It is true that automotive manufacturers are looking at alternatives for lighter weight materials such as aluminum, aluminum alloy, magnesium and carbon fiber. Joining these different substrates together will lead to new challenges in coatings, especially associated with fasteners. A fastener connected to a piece of steel with a coating has a different galvanic reaction than a fastener connected to a piece of aluminum or other possible substrates. These differences impact corrosion resistance, conductivity, and raise concerns with electrical components. Further work is being done to evaluate fastener coating conductivity and determine what deposits interact best when mated with various substrates.

To answer the question as to if there will be more or less fasteners on EVs, initial expectations on fastener usage indicate there are up to 20-25% more fasteners on the EV compared to an ICE vehicle. The battery packs in EVs need to be amply fastened to the battery mounts and then to the frame. Due to the need for enhanced corrosion protection and the previously mentioned conductivity concerns with galvanic reactions, the coatings preferred for fasteners will be alloyed coatings such as zinc nickel and tin zinc because both have less of a chance of whiskering, therefore reducing the chance of short outs or other issues with the electrical components.

There is currently strong interest from the automotive manufacturers in tin-zinc, zinc-nickel, and tin coatings. There will be more part number callouts, specifically related to fasteners and bus bars in automotive vehicles.

Another note on coating choice is related to the braking systems on EVs, which still use the traditional hydraulic braking system (disc and calipers); however, the demand of the braking system is not as strong in an EV as it is in an ICE vehicle. As a result, the brake shoes and brake pads that are currently changed every 3-5 years in an ICE vehicle will need to last 10 years or more in an EV, requiring higher quality finishes such as zinc nickel in place of the current zinc and zinc-phos coatings that are currently used.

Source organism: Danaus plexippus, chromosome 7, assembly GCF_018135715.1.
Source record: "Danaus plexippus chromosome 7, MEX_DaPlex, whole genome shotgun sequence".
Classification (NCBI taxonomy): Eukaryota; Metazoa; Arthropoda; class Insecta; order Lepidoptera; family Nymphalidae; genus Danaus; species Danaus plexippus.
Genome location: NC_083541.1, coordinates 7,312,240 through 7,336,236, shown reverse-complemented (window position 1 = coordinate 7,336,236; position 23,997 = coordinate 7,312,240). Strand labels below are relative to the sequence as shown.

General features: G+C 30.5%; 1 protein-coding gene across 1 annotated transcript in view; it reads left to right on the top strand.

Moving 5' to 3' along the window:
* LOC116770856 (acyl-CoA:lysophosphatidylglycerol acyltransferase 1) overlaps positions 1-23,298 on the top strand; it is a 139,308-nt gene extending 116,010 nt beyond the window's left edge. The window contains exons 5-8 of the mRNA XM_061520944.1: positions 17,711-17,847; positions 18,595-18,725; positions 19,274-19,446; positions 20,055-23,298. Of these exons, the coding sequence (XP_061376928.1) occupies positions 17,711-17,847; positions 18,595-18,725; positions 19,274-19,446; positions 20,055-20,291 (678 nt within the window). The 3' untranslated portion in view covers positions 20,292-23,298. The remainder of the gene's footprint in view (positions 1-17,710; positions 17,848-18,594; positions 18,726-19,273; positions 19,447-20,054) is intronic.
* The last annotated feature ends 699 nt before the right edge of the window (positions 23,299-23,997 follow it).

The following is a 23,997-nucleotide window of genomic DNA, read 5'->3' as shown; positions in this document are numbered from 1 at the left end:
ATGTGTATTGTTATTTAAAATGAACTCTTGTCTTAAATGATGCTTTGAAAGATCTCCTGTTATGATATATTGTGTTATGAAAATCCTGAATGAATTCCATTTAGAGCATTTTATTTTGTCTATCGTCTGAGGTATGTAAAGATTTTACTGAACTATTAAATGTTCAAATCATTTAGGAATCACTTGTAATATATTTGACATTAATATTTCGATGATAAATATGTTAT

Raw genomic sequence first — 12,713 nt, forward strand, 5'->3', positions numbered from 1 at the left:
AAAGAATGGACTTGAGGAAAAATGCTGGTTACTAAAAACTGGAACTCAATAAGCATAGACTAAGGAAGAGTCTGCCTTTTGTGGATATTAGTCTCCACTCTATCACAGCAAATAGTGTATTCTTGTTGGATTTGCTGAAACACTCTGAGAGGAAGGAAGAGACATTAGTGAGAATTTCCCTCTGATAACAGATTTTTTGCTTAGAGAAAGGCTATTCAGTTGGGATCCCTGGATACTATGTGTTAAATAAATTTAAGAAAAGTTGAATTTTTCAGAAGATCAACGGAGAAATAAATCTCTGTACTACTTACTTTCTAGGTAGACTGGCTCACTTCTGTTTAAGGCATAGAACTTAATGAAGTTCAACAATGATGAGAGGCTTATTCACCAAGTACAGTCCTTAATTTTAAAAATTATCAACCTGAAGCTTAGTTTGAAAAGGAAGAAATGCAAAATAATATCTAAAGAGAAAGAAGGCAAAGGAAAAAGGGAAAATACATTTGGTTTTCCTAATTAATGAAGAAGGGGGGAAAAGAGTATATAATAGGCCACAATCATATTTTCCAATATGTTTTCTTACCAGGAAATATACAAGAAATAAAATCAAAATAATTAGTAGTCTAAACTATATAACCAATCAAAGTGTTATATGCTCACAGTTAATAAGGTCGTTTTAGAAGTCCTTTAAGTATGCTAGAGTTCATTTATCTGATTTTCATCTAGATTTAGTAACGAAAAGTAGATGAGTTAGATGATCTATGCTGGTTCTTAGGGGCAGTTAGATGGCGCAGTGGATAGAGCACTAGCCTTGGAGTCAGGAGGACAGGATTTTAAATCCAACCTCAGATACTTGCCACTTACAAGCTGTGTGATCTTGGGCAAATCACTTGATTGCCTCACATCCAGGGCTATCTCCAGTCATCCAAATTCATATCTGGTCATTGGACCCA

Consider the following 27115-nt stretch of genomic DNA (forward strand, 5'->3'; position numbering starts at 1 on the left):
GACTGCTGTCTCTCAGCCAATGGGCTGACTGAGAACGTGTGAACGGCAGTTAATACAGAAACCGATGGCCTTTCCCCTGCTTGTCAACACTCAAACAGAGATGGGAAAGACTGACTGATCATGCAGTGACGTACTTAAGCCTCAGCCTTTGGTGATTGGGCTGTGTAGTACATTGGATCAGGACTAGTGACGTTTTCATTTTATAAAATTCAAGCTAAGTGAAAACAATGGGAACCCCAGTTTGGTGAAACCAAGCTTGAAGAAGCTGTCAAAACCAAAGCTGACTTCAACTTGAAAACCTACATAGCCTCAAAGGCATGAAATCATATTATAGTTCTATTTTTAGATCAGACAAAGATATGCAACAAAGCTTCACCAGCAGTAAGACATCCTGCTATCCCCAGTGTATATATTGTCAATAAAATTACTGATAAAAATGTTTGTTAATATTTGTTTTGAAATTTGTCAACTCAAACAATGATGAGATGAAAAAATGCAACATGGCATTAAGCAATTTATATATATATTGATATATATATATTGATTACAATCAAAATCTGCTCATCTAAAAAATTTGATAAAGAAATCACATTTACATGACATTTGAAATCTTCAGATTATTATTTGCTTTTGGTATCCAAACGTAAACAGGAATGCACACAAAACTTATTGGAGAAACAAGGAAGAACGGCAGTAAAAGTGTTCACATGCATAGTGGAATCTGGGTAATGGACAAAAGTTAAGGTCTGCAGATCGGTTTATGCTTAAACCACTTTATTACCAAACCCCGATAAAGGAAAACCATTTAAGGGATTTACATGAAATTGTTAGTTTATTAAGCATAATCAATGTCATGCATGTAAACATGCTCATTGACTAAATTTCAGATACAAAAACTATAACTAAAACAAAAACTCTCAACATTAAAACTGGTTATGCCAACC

Overall, the zinc-nickel market has expanded more than 4x in the last five years, due in part to the lengthening of automotive warranties and demand for enhanced corrosion protection. Alkaline zinc nickel currently represents the majority of the market, approximately 85%. However, acid zinc-nickel is quickly growing in popularity due to its superior activation capabilities and the ability to plate larger quantities of parts quickly and efficiently, particularly those with difficult substrates, such as brake castings and fasteners.

As a recap, the roadmap is in place and the electrification of vehicles is here to stay. The necessary substrate changes, conductivity concerns and demand for enhanced corrosion protection inherent in EVs will provide growth opportunities for applicators in areas such as tin-zinc, zinc-nickel and tin to meet the evolving needs of automakers.


This article was published in the August 2022 issue of Products Finishing magazine.